And don't forget, these insurance applications for machine learning not only help price premiums more accurately. They also help save lives.
Fraudulent claims are one of the most critical challenges in the insurance industry. While there is always a human element involved while assessing the damage and claims, fraud detection is one of the best insurance applications for machine learning.
Using state-of-the-art machine learning algorithms, you have the ability to spot patterns and dubious behaviors in customer claims data. These bad actors can then be detected without hampering the genuine claims. Armed with this knowledge, you can ultimately reduce premiums, positioning yourself more competitively in the market.
Understanding Event-Based Conditions
Every day doesn't have the same traffic pattern. Most people know that 5 P.M. on weekdays marks peak rush hour. But what about one-offs?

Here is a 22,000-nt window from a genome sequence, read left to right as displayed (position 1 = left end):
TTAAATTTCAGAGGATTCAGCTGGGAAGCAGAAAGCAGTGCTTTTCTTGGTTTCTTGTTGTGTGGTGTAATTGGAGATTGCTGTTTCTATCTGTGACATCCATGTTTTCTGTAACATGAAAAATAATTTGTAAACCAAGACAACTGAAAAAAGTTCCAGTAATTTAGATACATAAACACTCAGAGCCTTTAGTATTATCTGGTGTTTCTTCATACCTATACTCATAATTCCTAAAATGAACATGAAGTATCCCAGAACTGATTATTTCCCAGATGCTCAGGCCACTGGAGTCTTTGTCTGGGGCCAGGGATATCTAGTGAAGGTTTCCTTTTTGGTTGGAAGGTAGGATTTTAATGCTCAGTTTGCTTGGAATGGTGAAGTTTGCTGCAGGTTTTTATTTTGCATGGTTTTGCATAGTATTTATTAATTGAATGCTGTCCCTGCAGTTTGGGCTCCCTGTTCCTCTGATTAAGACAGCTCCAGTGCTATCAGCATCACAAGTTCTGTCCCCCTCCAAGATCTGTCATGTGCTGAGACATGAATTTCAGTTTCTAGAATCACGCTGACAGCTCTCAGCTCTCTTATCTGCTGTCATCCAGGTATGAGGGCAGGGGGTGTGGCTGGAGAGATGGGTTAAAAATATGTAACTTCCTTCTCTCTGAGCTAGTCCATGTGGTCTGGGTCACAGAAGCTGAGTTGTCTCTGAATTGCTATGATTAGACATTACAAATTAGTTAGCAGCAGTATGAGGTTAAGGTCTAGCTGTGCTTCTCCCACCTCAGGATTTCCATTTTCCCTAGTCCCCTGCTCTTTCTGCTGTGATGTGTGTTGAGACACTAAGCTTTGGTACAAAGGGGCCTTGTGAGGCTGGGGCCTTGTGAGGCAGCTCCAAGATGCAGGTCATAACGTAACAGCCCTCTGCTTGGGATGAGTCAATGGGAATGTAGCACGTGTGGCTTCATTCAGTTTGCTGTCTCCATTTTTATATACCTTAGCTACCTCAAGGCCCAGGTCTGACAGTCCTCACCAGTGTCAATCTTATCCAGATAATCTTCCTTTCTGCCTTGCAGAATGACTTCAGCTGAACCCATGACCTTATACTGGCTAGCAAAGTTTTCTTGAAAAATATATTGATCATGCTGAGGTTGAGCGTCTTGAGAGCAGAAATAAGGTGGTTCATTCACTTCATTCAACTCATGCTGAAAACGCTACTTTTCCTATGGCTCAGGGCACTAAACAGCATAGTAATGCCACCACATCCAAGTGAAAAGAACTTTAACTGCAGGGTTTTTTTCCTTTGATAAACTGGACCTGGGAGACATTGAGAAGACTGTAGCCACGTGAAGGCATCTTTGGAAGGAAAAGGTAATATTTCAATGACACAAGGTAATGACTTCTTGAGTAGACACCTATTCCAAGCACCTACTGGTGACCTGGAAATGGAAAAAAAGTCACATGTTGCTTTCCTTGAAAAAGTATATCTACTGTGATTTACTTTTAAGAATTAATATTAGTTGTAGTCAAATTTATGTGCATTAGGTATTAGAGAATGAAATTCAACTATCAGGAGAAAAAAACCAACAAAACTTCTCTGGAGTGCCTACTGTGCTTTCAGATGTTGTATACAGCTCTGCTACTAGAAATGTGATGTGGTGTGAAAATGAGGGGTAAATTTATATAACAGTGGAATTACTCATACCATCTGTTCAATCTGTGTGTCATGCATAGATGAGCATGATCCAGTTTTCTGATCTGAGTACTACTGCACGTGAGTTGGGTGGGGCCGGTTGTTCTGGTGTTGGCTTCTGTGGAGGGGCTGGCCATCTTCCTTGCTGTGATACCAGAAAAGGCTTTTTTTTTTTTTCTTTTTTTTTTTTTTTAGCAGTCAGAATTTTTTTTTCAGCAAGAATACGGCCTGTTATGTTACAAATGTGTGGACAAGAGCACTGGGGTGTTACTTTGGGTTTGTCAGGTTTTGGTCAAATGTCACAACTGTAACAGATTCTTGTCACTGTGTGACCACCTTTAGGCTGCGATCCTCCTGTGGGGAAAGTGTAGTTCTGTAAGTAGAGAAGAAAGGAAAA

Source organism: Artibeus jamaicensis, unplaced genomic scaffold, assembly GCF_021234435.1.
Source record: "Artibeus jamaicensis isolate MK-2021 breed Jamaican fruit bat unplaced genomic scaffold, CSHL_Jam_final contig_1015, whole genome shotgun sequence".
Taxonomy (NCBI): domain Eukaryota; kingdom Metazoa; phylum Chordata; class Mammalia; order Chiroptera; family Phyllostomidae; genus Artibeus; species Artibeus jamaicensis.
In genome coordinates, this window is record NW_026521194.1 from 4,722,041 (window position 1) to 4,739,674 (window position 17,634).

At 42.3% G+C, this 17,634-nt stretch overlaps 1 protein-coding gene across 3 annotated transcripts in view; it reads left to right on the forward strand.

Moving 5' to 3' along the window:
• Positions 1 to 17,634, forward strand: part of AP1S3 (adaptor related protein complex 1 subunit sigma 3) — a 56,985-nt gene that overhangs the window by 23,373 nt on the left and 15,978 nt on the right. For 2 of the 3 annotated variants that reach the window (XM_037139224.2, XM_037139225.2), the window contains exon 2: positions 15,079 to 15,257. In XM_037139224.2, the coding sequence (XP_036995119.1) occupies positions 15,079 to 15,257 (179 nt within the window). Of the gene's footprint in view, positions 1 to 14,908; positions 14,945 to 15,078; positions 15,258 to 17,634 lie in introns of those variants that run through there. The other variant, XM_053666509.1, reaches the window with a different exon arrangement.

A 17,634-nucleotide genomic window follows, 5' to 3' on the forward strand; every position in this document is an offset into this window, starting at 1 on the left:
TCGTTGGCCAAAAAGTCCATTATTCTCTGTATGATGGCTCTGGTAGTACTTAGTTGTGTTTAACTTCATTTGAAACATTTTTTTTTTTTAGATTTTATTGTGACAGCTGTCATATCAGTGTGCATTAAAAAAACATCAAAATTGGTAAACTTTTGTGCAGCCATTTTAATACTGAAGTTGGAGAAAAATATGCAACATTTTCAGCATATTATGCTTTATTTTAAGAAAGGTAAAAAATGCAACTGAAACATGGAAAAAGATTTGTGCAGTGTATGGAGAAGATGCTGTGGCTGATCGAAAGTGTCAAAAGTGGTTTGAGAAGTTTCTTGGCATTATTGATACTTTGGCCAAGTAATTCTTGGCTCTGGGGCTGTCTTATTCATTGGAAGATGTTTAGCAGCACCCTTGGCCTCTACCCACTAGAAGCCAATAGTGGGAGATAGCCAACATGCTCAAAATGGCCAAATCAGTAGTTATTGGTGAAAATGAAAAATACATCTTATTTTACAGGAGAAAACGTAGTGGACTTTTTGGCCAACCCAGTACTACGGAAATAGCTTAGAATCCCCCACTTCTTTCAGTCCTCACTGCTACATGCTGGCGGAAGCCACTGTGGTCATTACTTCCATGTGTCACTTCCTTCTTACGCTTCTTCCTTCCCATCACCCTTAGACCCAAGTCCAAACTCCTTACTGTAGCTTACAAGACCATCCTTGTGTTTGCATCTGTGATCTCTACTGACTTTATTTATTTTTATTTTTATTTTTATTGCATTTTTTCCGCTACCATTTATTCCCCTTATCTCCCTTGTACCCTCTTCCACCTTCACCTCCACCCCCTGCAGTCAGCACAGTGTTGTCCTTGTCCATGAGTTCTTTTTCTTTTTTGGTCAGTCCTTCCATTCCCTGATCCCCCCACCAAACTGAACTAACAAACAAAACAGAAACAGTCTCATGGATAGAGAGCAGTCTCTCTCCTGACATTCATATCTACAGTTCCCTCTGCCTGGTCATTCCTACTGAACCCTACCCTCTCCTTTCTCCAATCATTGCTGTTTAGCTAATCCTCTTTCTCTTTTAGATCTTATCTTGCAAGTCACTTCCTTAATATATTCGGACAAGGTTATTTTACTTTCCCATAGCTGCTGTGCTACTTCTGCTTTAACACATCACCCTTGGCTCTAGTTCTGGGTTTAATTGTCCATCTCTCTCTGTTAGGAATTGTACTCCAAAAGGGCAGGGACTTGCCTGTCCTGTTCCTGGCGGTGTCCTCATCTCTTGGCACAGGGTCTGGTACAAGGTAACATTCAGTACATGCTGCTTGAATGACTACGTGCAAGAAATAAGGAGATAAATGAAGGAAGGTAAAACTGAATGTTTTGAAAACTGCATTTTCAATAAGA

Maybe the local state championship game is finishing at 9 P.M.? Or what about the annual parade that closes down Main Street for the day? Thanksgiving traffic is unpredictable on an hour-by-hour basis. Ditto to when the roads actually open up on New Year’s Eve.
These are all independent, event-based factors that can greatly affect one’s risk score while driving. These threats all have data that can be analyzed to find trends and patterns that can assist drivers in avoiding risky situations, which is another fantastic insurance application for machine learning.
All in the Interest of Safety & Vigilance
These main insurance applications of machine learning are designed to lower the risk of driving and detect fraudulent behaviors. If they were to be used, we could significantly decrease our risk on the road. This would allow insurers to lower their rates and increase profits. Not only would drivers be happier with cheaper insurance, but insurers could see greater profits with lesser losses.
With Inaza, that's exactly what we do. Want to know more? Let's get in touch.